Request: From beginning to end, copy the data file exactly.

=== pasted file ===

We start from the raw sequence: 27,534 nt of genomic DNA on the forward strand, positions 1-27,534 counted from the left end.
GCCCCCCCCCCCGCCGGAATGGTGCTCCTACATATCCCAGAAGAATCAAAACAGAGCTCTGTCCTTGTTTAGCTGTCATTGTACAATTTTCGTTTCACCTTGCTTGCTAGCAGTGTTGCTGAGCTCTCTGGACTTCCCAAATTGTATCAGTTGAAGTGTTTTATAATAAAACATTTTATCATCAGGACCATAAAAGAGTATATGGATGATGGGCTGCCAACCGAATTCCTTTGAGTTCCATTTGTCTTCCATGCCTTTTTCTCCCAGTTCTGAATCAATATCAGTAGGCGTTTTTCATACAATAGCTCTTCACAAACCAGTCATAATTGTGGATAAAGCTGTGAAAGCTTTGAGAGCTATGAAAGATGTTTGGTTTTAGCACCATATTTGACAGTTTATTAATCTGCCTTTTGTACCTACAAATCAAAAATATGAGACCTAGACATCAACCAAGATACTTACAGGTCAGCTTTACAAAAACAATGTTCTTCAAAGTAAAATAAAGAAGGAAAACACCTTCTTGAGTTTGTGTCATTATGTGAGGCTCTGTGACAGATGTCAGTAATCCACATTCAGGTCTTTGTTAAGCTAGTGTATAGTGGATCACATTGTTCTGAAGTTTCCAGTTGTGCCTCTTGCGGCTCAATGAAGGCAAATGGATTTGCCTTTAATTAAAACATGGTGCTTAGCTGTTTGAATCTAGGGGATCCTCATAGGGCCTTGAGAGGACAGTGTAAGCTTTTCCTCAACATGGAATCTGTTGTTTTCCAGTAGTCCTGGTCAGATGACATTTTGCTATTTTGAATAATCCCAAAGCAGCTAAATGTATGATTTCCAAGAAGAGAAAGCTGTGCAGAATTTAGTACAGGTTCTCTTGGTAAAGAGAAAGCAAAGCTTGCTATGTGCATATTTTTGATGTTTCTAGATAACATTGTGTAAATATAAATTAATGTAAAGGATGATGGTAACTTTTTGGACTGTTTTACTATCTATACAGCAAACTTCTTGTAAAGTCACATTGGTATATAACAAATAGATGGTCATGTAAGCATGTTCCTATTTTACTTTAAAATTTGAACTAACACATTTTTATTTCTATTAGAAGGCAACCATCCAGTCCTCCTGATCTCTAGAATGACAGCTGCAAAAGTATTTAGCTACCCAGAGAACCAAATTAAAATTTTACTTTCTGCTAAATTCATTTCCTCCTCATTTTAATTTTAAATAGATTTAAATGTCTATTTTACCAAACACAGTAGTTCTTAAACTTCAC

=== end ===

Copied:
We start from the raw sequence: 27,534 nt of genomic DNA on the forward strand, positions 1-27,534 counted from the left end.
GCCCCCCCCCCCGCCGGAATGGTGCTCCTACATATCCCAGAAGAATCAAAACAGAGCTCTGTCCTTGTTTAGCTGTCATTGTACAATTTTCGTTTCACCTTGCTTGCTAGCAGTGTTGCTGAGCTCTCTGGACTTCCCAAATTGTATCAGTTGAAGTGTTTTATAATAAAACATTTTATCATCAGGACCATAAAAGAGTATATGGATGATGGGCTGCCAACCGAATTCCTTTGAGTTCCATTTGTCTTCCATGCCTTTTTCTCCCAGTTCTGAATCAATATCAGTAGGCGTTTTTCATACAATAGCTCTTCACAAACCAGTCATAATTGTGGATAAAGCTGTGAAAGCTTTGAGAGCTATGAAAGATGTTTGGTTTTAGCACCATATTTGACAGTTTATTAATCTGCCTTTTGTACCTACAAATCAAAAATATGAGACCTAGACATCAACCAAGATACTTACAGGTCAGCTTTACAAAAACAATGTTCTTCAAAGTAAAATAAAGAAGGAAAACACCTTCTTGAGTTTGTGTCATTATGTGAGGCTCTGTGACAGATGTCAGTAATCCACATTCAGGTCTTTGTTAAGCTAGTGTATAGTGGATCACATTGTTCTGAAGTTTCCAGTTGTGCCTCTTGCGGCTCAATGAAGGCAAATGGATTTGCCTTTAATTAAAACATGGTGCTTAGCTGTTTGAATCTAGGGGATCCTCATAGGGCCTTGAGAGGACAGTGTAAGCTTTTCCTCAACATGGAATCTGTTGTTTTCCAGTAGTCCTGGTCAGATGACATTTTGCTATTTTGAATAATCCCAAAGCAGCTAAATGTATGATTTCCAAGAAGAGAAAGCTGTGCAGAATTTAGTACAGGTTCTCTTGGTAAAGAGAAAGCAAAGCTTGCTATGTGCATATTTTTGATGTTTCTAGATAACATTGTGTAAATATAAATTAATGTAAAGGATGATGGTAACTTTTTGGACTGTTTTACTATCTATACAGCAAACTTCTTGTAAAGTCACATTGGTATATAACAAATAGATGGTCATGTAAGCATGTTCCTATTTTACTTTAAAATTTGAACTAACACATTTTTATTTCTATTAGAAGGCAACCATCCAGTCCTCCTGATCTCTAGAATGACAGCTGCAAAAGTATTTAGCTACCCAGAGAACCAAATTAAAATTTTACTTTCTGCTAAATTCATTTCCTCCTCATTTTAATTTTAAATAGATTTAAATGTCTATTTTACCAAACACAGTAGTTCTTAAACTTCAC